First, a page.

Abstract 11771: Effects of Pioglitazone on Coronary Arterial Inflammation Evaluated by Serial FDG-PET/CT in Patients with Impaired Glucose Tolerant or Type 2 Diabetes
OBJECTIVE_Measurements of 18F-fluorodeoxyglucose (FDG) uptake as a potential marker of inflammatory activity of the vessel wall could be useful to identify vulnerable atherosclerotic plaques. The aim of this study was to compare the effect of pioglitazone, an insulin sensitizer, with glimepiride, an insulin secretagogue, on coronary arterial inflammation with serial FDG-positron emission tomography (PET) imaging. Methods_Fifty-five atherosclerotic patients with impaired glucose tolerant (IGT) or type 2 diabetes mellitus (DM) underwent determinations of blood chemistries, anthropometric variables and FDG-PET/CT. We could not measure the FDG activity in the coronary artery in 8 patients because of intense myocardial FDG uptake. The remaining patients were randomized to receive either pioglitazone (n=25) or glimepiride (n=22) for 12 weeks. Effects of the drugs on coronary arterial inflammation (left main coronary trunk: LMT) were evaluated by FDG-PET/CT at study completion. LMT inflammation was measured by blood-normalized standardized uptake value, known as a target-to-background ratio (TBR). Results_After 12-week treatment, fasting plasma glucose and HbA1c values were comparably reduced in the two groups. TBR values were significantly decreased in the pioglitazone group (1.39±0.32 to 1.27±0.27, P<0.05), but was substantially increased in the glimepiride group (1.45±0.29 to 1.54±0.35, N.S.). HsCRP change from baseline was significantly greater in the pioglitazone group than in the glimepiride group (P<0.04). Conclusions_Our study suggests that pioglitazone could attenuate coronary arterial inflammation in IGT or DM patients in a glucose-lowering independent manner. Pioglitazone may be a promising strategy for the treatment of coronary vulnerable plaques in IGT or DM patients.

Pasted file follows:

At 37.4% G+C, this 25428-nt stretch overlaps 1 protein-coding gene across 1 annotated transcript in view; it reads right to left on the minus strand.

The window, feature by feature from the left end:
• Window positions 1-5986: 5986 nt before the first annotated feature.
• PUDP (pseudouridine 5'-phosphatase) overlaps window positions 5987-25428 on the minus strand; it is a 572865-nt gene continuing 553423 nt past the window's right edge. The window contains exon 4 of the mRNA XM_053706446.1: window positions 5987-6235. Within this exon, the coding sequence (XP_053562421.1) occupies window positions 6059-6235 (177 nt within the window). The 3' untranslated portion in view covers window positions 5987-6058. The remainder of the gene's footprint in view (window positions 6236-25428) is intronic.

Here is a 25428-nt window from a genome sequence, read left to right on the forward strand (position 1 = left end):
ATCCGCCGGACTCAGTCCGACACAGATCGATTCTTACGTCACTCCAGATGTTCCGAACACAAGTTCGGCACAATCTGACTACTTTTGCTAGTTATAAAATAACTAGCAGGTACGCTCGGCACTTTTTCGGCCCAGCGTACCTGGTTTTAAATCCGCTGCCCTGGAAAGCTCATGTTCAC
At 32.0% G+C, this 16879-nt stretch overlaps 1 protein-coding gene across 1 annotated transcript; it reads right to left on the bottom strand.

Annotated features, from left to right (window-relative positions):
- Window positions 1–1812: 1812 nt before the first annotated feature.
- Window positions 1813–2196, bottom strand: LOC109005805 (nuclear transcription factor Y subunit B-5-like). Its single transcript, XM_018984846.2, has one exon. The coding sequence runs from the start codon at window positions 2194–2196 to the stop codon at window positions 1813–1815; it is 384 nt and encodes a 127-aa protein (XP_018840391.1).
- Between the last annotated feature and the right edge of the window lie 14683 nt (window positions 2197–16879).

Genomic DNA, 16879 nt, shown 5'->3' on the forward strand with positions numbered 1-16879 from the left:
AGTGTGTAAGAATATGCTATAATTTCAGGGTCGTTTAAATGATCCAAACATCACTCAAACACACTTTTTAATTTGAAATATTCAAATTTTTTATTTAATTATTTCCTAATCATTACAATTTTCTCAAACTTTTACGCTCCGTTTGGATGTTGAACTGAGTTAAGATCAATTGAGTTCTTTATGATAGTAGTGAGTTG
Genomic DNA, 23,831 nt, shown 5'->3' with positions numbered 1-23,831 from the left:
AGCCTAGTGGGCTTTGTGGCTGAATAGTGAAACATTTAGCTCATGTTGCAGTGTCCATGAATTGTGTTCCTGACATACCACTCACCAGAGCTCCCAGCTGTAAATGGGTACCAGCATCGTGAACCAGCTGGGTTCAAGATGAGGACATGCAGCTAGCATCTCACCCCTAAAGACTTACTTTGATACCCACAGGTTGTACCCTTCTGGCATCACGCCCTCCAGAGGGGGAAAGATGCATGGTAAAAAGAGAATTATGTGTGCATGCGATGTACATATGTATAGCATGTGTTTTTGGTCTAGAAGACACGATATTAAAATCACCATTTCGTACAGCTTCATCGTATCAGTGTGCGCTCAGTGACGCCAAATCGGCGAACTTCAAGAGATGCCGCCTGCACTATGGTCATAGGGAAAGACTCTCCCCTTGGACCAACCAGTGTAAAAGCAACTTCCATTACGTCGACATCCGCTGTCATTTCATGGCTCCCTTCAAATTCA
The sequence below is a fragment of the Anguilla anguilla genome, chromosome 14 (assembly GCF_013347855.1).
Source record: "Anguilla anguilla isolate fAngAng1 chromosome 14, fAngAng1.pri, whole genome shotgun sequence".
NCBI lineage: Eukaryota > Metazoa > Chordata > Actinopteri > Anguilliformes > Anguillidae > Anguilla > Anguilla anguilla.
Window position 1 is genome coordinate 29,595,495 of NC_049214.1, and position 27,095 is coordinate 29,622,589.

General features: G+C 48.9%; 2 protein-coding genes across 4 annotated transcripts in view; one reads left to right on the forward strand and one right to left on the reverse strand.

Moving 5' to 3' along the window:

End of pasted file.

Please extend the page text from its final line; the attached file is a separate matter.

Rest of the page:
- © 2012 by American Heart Association, Inc.